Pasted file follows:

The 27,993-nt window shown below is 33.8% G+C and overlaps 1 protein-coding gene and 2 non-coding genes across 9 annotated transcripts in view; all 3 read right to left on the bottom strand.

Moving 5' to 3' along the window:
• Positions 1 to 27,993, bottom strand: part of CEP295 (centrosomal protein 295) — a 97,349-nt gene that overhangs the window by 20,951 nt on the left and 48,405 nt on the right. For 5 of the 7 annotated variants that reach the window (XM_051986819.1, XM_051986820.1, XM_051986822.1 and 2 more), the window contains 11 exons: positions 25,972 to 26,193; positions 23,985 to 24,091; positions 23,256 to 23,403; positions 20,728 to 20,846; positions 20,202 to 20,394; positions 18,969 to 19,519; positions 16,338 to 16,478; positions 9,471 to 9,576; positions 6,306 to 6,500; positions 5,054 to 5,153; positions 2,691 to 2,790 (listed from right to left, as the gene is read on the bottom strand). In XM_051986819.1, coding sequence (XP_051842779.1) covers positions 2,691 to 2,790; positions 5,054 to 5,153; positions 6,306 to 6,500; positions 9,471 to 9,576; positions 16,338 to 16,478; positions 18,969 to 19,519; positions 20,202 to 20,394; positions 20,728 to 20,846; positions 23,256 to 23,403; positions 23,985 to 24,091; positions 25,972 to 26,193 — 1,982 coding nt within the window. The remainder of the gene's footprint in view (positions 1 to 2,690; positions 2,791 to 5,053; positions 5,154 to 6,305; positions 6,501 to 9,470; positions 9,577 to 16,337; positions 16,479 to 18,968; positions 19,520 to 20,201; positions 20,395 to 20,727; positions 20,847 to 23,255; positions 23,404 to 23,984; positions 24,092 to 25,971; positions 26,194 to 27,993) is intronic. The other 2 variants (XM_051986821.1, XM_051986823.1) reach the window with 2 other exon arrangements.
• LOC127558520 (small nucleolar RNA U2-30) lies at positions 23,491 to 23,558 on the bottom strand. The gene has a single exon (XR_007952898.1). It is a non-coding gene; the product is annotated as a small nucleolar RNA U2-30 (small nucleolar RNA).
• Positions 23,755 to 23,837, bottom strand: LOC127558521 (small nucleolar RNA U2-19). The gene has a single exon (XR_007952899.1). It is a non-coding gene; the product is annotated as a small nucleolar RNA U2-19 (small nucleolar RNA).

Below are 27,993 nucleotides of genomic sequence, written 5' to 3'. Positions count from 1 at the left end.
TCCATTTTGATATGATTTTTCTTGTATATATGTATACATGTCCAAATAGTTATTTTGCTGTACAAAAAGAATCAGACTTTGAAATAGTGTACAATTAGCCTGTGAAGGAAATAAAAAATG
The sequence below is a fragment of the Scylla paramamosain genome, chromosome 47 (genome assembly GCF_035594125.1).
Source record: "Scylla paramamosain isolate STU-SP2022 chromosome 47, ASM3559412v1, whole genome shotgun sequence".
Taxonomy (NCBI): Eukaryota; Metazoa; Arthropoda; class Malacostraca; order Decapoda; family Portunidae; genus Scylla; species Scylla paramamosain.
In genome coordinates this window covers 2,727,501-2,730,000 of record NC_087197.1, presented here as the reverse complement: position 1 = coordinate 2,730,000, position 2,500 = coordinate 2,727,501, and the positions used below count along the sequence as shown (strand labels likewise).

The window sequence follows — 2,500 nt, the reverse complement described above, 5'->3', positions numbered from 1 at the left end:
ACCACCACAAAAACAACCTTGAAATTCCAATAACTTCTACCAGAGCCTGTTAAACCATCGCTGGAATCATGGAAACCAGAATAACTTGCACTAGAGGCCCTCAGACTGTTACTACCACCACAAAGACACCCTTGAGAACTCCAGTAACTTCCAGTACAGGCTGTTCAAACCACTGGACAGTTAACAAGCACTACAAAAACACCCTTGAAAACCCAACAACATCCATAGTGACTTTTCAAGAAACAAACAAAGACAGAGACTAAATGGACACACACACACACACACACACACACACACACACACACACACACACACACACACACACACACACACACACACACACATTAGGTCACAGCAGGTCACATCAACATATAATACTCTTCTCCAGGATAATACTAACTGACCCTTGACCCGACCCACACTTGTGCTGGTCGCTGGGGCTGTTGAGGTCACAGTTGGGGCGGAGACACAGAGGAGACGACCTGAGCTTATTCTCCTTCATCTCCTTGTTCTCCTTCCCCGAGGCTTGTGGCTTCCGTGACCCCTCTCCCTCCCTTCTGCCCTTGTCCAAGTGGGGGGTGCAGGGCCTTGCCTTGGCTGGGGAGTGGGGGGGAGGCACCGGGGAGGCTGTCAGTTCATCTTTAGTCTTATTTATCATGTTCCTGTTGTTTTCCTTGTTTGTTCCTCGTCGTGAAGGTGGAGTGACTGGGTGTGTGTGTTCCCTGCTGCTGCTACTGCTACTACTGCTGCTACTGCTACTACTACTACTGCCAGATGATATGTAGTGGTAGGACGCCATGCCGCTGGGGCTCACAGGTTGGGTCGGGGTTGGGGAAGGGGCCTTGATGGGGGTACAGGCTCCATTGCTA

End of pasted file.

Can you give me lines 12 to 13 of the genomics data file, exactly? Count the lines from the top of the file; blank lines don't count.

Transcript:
The window sequence follows — 2,500 nt, the reverse complement described above, 5'->3', positions numbered from 1 at the left end:
ACCACCACAAAAACAACCTTGAAATTCCAATAACTTCTACCAGAGCCTGTTAAACCATCGCTGGAATCATGGAAACCAGAATAACTTGCACTAGAGGCCCTCAGACTGTTACTACCACCACAAAGACACCCTTGAGAACTCCAGTAACTTCCAGTACAGGCTGTTCAAACCACTGGACAGTTAACAAGCACTACAAAAACACCCTTGAAAACCCAACAACATCCATAGTGACTTTTCAAGAAACAAACAAAGACAGAGACTAAATGGACACACACACACACACACACACACACACACACACACACACACACACACACACACACACACACACACACACACACACATTAGGTCACAGCAGGTCACATCAACATATAATACTCTTCTCCAGGATAATACTAACTGACCCTTGACCCGACCCACACTTGTGCTGGTCGCTGGGGCTGTTGAGGTCACAGTTGGGGCGGAGACACAGAGGAGACGACCTGAGCTTATTCTCCTTCATCTCCTTGTTCTCCTTCCCCGAGGCTTGTGGCTTCCGTGACCCCTCTCCCTCCCTTCTGCCCTTGTCCAAGTGGGGGGTGCAGGGCCTTGCCTTGGCTGGGGAGTGGGGGGGAGGCACCGGGGAGGCTGTCAGTTCATCTTTAGTCTTATTTATCATGTTCCTGTTGTTTTCCTTGTTTGTTCCTCGTCGTGAAGGTGGAGTGACTGGGTGTGTGTGTTCCCTGCTGCTGCTACTGCTACTACTGCTGCTACTGCTACTACTACTACTGCCAGATGATATGTAGTGGTAGGACGCCATGCCGCTGGGGCTCACAGGTTGGGTCGGGGTTGGGGAAGGGGCCTTGATGGGGGTACAGGCTCCATTGCTA